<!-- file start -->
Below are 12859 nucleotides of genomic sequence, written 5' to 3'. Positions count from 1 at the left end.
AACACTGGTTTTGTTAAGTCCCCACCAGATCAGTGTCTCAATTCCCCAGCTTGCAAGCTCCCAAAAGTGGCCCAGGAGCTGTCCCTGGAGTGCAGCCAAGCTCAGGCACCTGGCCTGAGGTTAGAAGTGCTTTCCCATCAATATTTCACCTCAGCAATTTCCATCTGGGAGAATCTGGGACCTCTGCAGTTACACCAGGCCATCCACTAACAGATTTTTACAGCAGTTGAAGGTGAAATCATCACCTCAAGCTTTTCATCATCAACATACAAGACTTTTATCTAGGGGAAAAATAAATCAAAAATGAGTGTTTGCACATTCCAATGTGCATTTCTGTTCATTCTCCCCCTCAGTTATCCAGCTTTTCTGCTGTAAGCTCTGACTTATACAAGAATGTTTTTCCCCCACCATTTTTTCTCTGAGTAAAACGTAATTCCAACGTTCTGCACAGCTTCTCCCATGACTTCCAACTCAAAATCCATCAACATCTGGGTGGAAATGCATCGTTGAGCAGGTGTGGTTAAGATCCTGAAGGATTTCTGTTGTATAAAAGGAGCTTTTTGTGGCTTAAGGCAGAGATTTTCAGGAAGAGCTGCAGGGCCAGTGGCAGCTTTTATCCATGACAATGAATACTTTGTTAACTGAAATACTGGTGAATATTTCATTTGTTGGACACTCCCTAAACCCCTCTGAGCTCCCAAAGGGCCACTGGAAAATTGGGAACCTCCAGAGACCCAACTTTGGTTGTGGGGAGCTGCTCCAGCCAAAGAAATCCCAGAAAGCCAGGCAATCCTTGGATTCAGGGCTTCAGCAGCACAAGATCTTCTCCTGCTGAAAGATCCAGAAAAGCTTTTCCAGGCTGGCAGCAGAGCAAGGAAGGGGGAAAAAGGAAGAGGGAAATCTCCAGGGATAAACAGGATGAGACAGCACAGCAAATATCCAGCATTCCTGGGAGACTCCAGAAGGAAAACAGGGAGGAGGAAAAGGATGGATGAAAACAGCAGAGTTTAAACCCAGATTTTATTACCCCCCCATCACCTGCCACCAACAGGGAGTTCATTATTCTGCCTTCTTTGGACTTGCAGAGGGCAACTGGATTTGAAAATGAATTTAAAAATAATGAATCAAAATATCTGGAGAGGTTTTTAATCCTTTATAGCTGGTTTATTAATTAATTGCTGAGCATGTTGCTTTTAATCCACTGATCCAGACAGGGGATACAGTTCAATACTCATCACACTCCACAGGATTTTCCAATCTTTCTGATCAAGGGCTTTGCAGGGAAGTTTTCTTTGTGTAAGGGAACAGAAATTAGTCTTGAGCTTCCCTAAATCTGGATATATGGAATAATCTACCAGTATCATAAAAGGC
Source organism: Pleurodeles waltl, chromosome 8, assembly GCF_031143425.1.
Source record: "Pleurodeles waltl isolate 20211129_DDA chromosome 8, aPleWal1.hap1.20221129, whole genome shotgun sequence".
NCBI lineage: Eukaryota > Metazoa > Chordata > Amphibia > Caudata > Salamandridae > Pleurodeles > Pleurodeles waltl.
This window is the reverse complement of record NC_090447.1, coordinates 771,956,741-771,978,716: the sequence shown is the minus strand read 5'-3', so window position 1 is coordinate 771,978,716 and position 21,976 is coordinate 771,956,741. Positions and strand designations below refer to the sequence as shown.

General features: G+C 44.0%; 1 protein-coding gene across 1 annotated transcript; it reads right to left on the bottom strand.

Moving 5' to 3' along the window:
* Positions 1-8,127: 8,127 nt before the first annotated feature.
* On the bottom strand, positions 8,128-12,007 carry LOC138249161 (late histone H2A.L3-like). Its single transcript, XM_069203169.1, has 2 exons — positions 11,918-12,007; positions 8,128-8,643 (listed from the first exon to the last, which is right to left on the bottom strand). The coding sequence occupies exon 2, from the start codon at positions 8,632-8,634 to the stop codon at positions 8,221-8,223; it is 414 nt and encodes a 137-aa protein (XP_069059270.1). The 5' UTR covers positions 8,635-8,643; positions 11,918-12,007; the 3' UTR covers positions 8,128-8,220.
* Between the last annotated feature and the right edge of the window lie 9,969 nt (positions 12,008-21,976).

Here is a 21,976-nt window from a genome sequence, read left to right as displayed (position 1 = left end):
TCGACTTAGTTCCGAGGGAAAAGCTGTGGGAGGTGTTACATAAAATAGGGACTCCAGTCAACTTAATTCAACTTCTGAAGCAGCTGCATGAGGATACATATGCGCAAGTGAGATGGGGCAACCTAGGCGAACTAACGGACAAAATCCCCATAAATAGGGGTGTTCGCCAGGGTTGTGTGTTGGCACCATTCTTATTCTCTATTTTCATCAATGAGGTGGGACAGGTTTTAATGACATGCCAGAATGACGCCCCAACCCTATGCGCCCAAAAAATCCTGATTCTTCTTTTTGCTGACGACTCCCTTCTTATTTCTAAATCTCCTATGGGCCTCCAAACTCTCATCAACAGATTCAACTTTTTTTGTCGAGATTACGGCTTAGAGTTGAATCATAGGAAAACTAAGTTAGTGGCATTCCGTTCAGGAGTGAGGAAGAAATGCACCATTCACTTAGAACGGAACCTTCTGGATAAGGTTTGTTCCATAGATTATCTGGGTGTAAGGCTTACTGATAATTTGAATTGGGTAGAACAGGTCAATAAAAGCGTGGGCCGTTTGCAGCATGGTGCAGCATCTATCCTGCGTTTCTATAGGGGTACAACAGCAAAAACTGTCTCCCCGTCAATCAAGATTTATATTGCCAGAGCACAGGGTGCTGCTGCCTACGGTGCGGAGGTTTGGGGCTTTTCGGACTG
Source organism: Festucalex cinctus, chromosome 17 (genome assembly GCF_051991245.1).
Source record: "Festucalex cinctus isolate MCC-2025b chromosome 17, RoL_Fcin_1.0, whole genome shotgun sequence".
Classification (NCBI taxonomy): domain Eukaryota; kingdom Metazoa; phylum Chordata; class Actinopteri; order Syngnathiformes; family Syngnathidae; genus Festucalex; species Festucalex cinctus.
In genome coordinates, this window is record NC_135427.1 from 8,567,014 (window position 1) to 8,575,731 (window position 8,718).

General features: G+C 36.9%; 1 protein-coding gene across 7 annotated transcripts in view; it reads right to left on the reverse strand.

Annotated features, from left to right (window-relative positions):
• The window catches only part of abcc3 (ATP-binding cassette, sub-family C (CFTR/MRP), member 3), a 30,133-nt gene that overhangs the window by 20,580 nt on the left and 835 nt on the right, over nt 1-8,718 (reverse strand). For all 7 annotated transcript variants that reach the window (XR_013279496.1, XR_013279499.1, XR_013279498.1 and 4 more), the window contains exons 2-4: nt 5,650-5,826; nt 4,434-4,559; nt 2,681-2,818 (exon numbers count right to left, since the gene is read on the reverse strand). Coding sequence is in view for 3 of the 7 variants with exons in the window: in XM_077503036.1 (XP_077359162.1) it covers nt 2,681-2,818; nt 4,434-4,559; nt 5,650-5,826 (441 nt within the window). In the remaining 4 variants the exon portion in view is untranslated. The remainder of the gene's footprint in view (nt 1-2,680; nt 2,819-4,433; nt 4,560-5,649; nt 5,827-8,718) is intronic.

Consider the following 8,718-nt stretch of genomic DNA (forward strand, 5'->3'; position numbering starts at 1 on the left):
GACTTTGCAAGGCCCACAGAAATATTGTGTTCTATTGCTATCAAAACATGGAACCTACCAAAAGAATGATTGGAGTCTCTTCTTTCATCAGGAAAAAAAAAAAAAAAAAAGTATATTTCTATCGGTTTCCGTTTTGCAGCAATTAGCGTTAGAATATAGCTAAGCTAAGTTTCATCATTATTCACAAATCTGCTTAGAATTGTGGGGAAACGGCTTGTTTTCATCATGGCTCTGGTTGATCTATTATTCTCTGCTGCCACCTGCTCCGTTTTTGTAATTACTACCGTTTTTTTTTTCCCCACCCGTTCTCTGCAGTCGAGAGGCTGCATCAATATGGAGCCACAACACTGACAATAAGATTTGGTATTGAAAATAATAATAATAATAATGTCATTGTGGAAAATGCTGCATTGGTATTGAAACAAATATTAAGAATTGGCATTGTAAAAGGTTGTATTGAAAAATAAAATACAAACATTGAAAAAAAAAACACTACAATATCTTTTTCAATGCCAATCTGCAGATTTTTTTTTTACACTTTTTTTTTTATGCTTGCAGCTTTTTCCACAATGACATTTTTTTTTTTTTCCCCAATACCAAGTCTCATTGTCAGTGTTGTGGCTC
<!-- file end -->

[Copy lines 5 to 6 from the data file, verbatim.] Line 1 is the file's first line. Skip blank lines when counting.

NCBI lineage: Eukaryota > Metazoa > Chordata > Amphibia > Caudata > Salamandridae > Pleurodeles > Pleurodeles waltl.
This window is the reverse complement of record NC_090447.1, coordinates 771,956,741-771,978,716: the sequence shown is the minus strand read 5'-3', so window position 1 is coordinate 771,978,716 and position 21,976 is coordinate 771,956,741. Positions and strand designations below refer to the sequence as shown.